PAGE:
The view from outside

  • 2002-11-07
J. Michael Lyons spoke with Popular Front leader Dainis Ivans about the past, present and future of Latvian politics.

Ivans was the dashing leader of the independence group the Popular Front during the late 1980s and served in the Supreme Council, Latvia's first democratically elected legislature since the inter-war period. He left politics in the early 1990s to become a journalist. He has been called the conscious of the independence movement and often talks about Latvia's politicians forfeiting the soul of the revolution during the last 12 years in search of material wealth.

In 2000 he burst back on the political scene as the marquee name on the Social Democratic Workers' Party's list of candidates for Riga City Council. His party now runs the city council but suffered badly during last month's parliament elections, failing to secure a single seat.

Einars Repse was nominated to be prime minister. You worked with him during the independence drive. What kind of prime minister do you think he'll be?

It's difficult to say. I remember Repse during the first period of the awakening when he was one of the leaders of the National Independence Movement, but he wasn't that effective as a leader later during the Popular Front period. I remember also when he was in the Supreme Council (after independence); he was not very active. He was a good choice for the position of head of the Central Bank. I'm a little afraid, though, that Mr. Repse could be a man who has worked for the last 10 years in an insulated environment, and I'm not sure he understands the real situation in the Latvian countryside.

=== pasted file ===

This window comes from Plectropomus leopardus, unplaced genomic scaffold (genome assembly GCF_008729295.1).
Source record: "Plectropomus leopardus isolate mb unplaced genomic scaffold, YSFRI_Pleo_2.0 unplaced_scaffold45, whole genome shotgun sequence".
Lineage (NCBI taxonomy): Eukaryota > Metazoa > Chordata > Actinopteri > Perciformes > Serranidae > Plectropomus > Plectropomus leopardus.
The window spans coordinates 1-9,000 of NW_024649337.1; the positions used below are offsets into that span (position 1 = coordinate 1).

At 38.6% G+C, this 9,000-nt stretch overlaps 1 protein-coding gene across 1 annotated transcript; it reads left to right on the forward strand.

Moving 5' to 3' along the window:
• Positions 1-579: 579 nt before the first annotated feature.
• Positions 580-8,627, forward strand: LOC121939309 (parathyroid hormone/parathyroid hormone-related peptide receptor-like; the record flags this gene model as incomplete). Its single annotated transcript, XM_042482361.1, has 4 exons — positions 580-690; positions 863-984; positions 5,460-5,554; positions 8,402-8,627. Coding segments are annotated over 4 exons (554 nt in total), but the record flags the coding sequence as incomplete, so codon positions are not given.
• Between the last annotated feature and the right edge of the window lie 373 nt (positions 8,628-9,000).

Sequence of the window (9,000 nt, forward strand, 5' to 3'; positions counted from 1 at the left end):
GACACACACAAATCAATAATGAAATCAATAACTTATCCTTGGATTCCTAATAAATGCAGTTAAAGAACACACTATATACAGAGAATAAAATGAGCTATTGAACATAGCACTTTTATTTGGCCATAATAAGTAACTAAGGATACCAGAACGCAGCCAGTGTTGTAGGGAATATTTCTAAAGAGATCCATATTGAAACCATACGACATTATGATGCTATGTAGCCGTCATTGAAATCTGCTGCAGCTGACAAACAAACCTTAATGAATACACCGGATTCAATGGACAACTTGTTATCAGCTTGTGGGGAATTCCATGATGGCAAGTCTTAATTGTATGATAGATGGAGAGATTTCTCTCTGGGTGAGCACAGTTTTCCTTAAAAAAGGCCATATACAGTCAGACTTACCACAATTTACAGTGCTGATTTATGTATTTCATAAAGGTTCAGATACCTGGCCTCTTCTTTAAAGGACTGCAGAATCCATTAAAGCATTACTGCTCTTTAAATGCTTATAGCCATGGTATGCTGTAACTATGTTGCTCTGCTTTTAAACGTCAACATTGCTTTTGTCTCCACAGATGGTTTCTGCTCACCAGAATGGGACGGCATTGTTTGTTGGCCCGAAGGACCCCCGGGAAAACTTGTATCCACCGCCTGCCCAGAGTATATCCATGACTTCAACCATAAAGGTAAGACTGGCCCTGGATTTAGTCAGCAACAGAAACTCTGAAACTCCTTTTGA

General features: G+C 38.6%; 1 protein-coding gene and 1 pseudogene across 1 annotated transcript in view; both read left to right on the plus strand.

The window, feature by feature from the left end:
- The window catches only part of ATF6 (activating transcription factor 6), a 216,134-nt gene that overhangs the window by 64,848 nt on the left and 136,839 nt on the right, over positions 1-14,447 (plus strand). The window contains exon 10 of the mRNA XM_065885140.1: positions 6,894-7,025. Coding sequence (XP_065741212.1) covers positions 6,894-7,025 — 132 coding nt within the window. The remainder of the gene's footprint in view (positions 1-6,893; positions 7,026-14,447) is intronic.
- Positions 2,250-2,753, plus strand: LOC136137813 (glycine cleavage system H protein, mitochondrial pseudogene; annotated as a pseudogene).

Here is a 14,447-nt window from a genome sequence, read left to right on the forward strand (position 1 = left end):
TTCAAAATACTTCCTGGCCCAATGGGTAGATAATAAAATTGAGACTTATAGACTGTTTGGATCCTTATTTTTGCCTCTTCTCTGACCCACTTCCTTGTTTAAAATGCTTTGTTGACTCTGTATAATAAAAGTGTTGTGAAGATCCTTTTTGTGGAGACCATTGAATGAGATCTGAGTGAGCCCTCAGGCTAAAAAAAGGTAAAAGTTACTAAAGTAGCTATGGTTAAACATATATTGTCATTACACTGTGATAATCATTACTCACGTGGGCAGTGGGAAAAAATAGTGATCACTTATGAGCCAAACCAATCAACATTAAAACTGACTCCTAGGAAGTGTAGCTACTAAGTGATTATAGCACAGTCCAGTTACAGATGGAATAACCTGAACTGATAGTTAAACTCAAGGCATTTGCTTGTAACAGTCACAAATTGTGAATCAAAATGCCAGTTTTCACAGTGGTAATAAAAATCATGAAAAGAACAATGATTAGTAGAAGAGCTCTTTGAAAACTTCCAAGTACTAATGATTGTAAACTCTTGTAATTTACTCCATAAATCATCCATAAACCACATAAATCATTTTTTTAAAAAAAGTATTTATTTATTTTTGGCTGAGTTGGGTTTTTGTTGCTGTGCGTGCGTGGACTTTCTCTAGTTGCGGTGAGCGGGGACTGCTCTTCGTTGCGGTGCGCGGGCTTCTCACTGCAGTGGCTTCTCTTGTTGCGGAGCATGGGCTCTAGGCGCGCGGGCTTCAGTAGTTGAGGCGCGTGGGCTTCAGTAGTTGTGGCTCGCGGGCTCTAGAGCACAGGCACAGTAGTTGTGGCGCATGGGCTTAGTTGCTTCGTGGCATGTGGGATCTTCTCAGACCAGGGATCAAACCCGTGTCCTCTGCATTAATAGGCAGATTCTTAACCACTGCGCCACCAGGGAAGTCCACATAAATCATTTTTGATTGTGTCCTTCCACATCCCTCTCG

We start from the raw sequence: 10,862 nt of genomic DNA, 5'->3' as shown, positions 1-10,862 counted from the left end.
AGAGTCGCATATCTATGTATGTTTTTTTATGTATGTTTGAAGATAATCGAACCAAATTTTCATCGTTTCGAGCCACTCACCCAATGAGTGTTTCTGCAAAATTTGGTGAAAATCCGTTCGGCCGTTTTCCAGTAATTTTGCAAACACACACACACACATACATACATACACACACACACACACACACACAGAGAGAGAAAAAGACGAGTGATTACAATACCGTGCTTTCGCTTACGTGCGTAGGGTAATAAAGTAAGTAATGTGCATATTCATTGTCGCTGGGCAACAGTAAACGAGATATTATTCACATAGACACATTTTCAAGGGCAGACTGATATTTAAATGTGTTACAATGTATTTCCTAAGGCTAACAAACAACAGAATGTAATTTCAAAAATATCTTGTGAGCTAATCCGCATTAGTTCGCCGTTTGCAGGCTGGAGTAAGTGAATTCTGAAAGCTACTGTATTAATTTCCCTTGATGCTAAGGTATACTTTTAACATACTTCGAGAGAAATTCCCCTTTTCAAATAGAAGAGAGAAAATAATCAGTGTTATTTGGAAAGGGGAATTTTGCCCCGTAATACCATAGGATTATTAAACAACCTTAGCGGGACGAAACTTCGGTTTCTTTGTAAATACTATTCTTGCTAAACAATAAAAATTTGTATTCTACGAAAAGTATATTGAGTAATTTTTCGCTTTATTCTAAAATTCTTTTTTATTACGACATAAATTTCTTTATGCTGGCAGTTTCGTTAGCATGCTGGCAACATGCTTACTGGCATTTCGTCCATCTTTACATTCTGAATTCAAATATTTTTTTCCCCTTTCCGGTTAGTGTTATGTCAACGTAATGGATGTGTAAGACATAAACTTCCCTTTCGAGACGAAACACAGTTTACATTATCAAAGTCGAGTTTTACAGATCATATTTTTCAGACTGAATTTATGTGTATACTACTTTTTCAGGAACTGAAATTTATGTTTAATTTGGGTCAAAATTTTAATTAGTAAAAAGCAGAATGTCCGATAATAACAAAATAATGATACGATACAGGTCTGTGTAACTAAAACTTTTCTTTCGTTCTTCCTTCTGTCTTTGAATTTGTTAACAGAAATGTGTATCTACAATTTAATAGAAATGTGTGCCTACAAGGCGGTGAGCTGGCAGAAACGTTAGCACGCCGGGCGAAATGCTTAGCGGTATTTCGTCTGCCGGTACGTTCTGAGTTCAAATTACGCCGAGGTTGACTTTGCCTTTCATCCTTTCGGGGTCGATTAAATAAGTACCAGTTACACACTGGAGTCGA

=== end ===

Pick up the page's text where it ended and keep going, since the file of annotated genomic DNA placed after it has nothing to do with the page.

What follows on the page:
During his campaign Mr. Repse talked about open government with open information, but another negative sign is his practically secret consultations with Mr. (Ventspils Mayor Aivars) Lembergs. If we speak in practical terms, Lembergs is the mayor of a small Latvian city, but yet a new prime minister must consult with him. The reason is that Mr. Lembergs is one of the oligarchs of Latvia. So perhaps Mr. Repse is not as independent as he is claiming.

The President told the new parliament this week that Latvia's period as a transition country is over. Is that wishful thinking?

I'm not sure this transition period is over because no one, including Mr. Repse, speaks of spiritual values or changing the consciousness of people. All these parties during the last 10 years were, or still are, close to the mafia and to gangsters and the shadow economy. None of them spoke about spiritual values. I think Latvia's cultural life is not as active as it was even in the communist period. Intellectual processes are weaker now than they were under the communists.